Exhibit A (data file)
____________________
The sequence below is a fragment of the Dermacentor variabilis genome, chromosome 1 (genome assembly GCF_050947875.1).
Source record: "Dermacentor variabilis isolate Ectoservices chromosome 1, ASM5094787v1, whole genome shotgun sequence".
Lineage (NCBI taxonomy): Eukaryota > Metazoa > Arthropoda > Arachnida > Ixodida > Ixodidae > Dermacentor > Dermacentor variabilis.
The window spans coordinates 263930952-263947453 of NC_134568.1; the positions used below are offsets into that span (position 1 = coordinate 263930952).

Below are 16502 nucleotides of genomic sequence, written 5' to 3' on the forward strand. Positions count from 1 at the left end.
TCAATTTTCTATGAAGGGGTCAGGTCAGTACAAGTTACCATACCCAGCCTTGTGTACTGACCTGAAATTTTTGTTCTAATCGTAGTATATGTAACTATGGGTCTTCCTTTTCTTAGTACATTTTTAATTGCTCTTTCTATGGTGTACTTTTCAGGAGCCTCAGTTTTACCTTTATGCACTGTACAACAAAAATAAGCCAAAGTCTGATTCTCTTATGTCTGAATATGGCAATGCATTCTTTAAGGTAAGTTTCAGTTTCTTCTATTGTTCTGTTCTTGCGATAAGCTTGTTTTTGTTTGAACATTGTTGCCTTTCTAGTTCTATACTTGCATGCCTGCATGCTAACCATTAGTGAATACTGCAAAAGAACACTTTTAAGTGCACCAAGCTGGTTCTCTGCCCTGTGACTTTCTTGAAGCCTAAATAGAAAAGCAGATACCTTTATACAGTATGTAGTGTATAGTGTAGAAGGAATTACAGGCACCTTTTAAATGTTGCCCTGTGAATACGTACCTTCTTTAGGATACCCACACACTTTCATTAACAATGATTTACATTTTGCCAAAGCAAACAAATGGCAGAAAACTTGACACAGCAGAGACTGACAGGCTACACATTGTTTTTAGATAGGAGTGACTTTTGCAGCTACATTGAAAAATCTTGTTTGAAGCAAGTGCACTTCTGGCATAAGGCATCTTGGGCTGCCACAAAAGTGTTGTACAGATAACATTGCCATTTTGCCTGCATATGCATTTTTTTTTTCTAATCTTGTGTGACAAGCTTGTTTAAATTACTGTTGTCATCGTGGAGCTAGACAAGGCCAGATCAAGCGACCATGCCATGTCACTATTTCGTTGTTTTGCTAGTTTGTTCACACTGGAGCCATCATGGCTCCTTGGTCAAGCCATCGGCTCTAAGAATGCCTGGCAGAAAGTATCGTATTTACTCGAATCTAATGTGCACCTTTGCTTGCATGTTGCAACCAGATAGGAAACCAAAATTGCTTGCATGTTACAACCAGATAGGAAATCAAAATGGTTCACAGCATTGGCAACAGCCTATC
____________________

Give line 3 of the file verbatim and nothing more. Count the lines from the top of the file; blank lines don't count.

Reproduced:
Lineage (NCBI taxonomy): Eukaryota > Metazoa > Arthropoda > Arachnida > Ixodida > Ixodidae > Dermacentor > Dermacentor variabilis.